Electronic Processing of Antimicrobial Susceptibilities to Enhance Communicable Disease Surveillance

Emily Roberts

Abstract


Objective

Illustrate how the Utah Department of Health automatically processes antimicrobial susceptibility results that are received electronically.

Introduction

The emerging threat of antimicrobial resistant organisms is a pressing public health concern. Surveillance for antimicrobial resistance can prevent infections, protect patients in the healthcare setting and improve antimicrobial use. In 2018, the Utah Department of Health mandated the reporting of antimicrobial susceptibility panels performed on selected organisms. Utah utilizes the Electronic Message Staging Area (EMSA), a home-grown application to translate, process, and enter electronic laboratory results into UT-NEDSS, Utah’s integrated disease surveillance system. Processing these results electronically is challenging due to the need to interpret results based on the antimicrobial agent combined with the organism it was performed on. The receipt of antimicrobial susceptibility panels has required enhancements to EMSA for these results to be automatically processed.

Methods

Stand-alone antimicrobial susceptibility LOINCs are configured within EMSA to concatenate during the preprocessing stage. This tells EMSA that when this LOINC is sent within an HL7 message to find the organism name in the corresponding OBR 26.3 (the parent result field). EMSA then creates a new fabricated code that combines the antimicrobial agent with the organism identified from the culture (example: ‘18906-8 Pseudomonas aeruginosa’ is the fabricated code for Ciprofloxacin susceptibility to Pseudomonas aeruginosa).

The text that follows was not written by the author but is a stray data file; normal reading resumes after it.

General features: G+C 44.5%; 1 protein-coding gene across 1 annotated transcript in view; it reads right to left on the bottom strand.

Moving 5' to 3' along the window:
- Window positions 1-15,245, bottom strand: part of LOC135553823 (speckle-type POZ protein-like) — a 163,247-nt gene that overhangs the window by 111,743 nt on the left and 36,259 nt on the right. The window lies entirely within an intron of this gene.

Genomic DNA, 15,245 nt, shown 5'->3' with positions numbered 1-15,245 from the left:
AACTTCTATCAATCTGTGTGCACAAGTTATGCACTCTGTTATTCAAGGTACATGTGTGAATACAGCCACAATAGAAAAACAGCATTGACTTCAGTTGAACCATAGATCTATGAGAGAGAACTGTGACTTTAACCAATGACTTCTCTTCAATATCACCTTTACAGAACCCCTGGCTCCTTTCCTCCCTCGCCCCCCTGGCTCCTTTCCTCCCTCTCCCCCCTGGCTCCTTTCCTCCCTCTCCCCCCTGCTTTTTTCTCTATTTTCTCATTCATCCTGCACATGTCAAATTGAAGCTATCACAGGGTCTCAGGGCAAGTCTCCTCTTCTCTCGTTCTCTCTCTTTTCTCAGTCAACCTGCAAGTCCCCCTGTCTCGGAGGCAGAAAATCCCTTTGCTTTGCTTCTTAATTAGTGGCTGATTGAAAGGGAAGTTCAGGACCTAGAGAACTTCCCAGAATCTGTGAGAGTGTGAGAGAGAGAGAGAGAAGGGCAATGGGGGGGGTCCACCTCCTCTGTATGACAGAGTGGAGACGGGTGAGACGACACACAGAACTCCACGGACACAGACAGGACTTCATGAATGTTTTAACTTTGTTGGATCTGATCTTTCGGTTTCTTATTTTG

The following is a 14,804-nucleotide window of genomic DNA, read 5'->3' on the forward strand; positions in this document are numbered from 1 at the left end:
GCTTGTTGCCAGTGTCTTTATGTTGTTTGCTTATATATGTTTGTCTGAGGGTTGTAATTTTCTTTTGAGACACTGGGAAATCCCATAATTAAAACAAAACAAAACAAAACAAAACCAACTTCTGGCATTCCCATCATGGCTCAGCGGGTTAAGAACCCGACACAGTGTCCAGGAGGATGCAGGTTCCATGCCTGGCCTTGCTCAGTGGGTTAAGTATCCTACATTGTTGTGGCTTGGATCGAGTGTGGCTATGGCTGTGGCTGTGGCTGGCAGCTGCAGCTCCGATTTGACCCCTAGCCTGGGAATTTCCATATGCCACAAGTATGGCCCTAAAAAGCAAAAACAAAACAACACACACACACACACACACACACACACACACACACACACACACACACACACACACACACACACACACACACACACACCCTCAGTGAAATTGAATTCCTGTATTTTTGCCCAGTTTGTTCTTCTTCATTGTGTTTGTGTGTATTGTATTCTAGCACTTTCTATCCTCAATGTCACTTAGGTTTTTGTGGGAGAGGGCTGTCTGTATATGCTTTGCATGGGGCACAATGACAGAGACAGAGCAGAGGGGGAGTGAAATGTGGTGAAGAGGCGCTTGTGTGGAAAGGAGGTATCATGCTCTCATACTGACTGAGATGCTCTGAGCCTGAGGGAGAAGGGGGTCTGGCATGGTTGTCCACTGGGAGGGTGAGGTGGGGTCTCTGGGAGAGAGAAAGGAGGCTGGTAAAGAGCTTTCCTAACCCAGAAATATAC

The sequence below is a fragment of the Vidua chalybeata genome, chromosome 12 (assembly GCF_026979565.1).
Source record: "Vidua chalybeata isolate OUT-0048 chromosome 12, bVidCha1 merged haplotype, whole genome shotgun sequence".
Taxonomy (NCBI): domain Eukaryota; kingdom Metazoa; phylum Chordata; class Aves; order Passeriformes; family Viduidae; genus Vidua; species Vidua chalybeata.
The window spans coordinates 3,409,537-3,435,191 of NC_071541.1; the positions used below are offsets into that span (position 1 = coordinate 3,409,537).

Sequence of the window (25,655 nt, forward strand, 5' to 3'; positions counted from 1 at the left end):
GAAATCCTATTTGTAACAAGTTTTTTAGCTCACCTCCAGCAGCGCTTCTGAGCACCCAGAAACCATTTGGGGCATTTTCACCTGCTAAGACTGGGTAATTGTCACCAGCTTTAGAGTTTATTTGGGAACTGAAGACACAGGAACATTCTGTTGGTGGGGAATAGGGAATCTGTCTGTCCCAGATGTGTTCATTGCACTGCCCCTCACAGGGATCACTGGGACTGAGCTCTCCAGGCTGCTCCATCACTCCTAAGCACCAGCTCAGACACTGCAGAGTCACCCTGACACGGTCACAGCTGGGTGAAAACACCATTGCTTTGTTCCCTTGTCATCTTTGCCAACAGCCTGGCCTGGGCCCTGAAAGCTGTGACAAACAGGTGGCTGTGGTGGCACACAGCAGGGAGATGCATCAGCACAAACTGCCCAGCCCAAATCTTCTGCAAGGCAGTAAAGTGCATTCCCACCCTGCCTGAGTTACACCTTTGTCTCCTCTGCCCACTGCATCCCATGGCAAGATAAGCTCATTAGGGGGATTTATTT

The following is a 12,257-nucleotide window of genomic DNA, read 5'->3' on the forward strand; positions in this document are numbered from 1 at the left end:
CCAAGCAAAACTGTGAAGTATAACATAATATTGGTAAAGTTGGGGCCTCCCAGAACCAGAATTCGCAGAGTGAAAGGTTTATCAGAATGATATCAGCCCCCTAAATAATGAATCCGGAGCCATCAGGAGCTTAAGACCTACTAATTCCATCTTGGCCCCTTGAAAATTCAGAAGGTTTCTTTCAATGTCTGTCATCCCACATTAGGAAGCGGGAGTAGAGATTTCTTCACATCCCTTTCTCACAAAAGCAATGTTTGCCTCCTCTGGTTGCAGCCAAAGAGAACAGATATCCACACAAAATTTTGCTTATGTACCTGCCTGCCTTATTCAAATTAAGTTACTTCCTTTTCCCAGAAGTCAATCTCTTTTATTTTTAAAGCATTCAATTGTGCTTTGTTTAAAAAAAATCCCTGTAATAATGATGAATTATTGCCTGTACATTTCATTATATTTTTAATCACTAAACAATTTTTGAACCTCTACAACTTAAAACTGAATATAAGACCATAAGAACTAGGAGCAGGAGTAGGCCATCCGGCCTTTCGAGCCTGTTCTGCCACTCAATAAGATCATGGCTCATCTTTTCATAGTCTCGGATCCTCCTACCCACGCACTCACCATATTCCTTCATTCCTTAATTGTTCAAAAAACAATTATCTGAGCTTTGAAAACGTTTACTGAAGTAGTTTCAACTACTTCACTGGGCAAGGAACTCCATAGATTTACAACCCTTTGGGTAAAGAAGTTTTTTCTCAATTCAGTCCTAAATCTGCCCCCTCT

Once these new fabricated antimicrobial susceptibility codes are created, interpretation rules are programmed using current Clinical and Laboratory Standards Institute (CLSI) breakpoints for each unique organism/antimicrobial combination to determine if the result is Susceptible/Intermediate/Resistant. The interpreted test is then run through a set of condition-specific rules to determine how it should be included into UT-NEDSS.

Results

Antimicrobial susceptibility panels performed on Acinetobacter species, Escherichia coli, Klebsiella species, Pseudomonas aeruginosa, Enterobacter species, Candida auris/haemulonii, Mycobacterium tuberculosis, Neisseria gonorrhoeae, Salmonella species, Shigella species, Streptococcus pneumoniae and invasive Staphylococcus aureus are now included in Utah’s Communicable Disease Reporting Rule. Currently, there are 36 antimicrobial agents programmed into EMSA and there are a total of 217 antimicrobial susceptibility codes programmed into the system.

Conclusions

Processing electronic antimicrobial susceptibility results presents unique challenges for processing. Interpretation of results can vary based on test method, performing laboratory, and organism. Enhancing functionality within EMSA was necessary for combining the antimicrobial agent and organism it was performed on. Implementing systems capable of automatically processing complicated antimicrobial susceptibility results should be a priority for any health department interested in expanding their communicable disease rule to include antimicrobial susceptibility testing.


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DOI: https://doi.org/10.5210/ojphi.v11i1.9705



Online Journal of Public Health Informatics * ISSN 1947-2579 * http://ojphi.org